LOS ANGELES—Artist Julia Haft-Candell‘s most recent exhibition the infinite at Parrasch Heijnen Gallery (July 8 – September 2, 2017) features more than 20 ceramic lemniscates—the ubiquitous mathematical symbol representing the concept of infinity. But Haft-Candell’s works go beyond the symbology of the lemniscate itself, instead, becoming a vehicle of transfiguration turning relatable symbols and patterns into abstractions which resonate far more deeply.
Focusing on a litany of historically resonant lines and patterns, Haft-Candell’s myriad scale and material considerations both introduce themselves as an accessible guided tour as well as a final destination, bringing both an immediacy and an elasticity that echoes the resonant nature of the material.
Translating, simplifying, and reinventing the casual or insignificant, Haft-Candell offers us a different way to view accepted structures and icons. Chain Infinity, 2017 is one of the many forms Haft-Candell has brought to life that appears as one thing but connotes a broad range of other possibilities. The sculpture itself is solid: grounded, and plastered with chain imagery on its surface, but the play on its form leads the viewer into the artist’s fascination with the realm of infinity:
“The infinite exists because the linear dimension does not offer enough. I want to provide the infinite as a refuge for myself and anyone else that feels alienated.”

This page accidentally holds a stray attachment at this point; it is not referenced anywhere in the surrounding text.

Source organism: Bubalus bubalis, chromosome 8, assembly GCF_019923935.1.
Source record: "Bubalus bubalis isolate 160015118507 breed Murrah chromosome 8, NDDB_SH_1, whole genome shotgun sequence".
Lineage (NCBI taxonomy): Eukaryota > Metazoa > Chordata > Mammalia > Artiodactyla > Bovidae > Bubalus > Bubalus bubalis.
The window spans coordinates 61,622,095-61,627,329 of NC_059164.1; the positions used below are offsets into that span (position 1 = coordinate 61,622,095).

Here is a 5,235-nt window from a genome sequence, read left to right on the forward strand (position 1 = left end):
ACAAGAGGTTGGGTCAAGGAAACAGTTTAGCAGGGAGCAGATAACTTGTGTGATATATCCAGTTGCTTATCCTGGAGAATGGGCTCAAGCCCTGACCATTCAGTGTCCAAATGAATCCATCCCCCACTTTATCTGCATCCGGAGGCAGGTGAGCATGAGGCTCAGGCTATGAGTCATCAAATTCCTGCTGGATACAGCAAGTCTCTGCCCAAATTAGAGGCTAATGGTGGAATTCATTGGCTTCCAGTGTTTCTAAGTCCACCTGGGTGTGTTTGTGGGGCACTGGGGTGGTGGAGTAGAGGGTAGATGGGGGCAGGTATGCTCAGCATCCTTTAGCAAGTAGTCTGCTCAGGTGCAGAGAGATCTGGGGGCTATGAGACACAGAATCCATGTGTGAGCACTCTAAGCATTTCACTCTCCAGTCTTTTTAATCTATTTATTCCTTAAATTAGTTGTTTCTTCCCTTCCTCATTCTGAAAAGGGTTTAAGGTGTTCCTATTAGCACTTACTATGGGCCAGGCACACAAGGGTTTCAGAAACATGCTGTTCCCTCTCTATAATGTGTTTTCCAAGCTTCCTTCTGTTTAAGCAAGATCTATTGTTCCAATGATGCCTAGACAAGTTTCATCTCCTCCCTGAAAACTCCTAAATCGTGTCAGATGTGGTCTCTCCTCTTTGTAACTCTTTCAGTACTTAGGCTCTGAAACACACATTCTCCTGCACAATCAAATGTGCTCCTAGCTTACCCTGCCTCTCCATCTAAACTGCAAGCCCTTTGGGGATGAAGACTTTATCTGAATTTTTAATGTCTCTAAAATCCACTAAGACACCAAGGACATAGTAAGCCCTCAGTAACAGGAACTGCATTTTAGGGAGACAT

The artist has produced a glossary of terms as a supplement to her pieces, a vocabulary of rhythm, repetition, and ritual that reference the central designs in her work such as knots, combs, braids, chains, and loops: shapes of familiar objects that are the basis of her sculptural oeuvre. Within these definitions, Haft-Candell categorizes her separate forms into two basic components: the torus or ring, and the dash or line, both providing what she likes to describe as “hermaphroditic attributes” existing in the in-between.
Drawing clear inspiration from the era of Ken Price and Peter Voulkos, Haft-Candell answers to her predecessors as well as to her contemporaries who share both a vivid love for clay as the material it is and an ardent desire to push the material forward.
About the artist: A native of Oakland, CA, Julia Haft-Candell began her interest in ceramics under the teaching of Annabeth Rosen at the University of California, Davis before graduating from the MFA program at California State University, Long Beach in 2010. In 2016, she was a summer resident at the Skowhegan School of Painting & Sculpture, Madison, ME, and has been awarded multiple grants from the Center for Cultural Innovation. Haft-Candell recently ended a three-year teaching fellowship at Scripps College, Claremont, CA, where she helped to curate the Scripps College 71st Ceramic Annual in 2015. In 2018, she will be participating in the Lefebvre & Fils residency in Versailles, France.
Text (edited) from the gallery.
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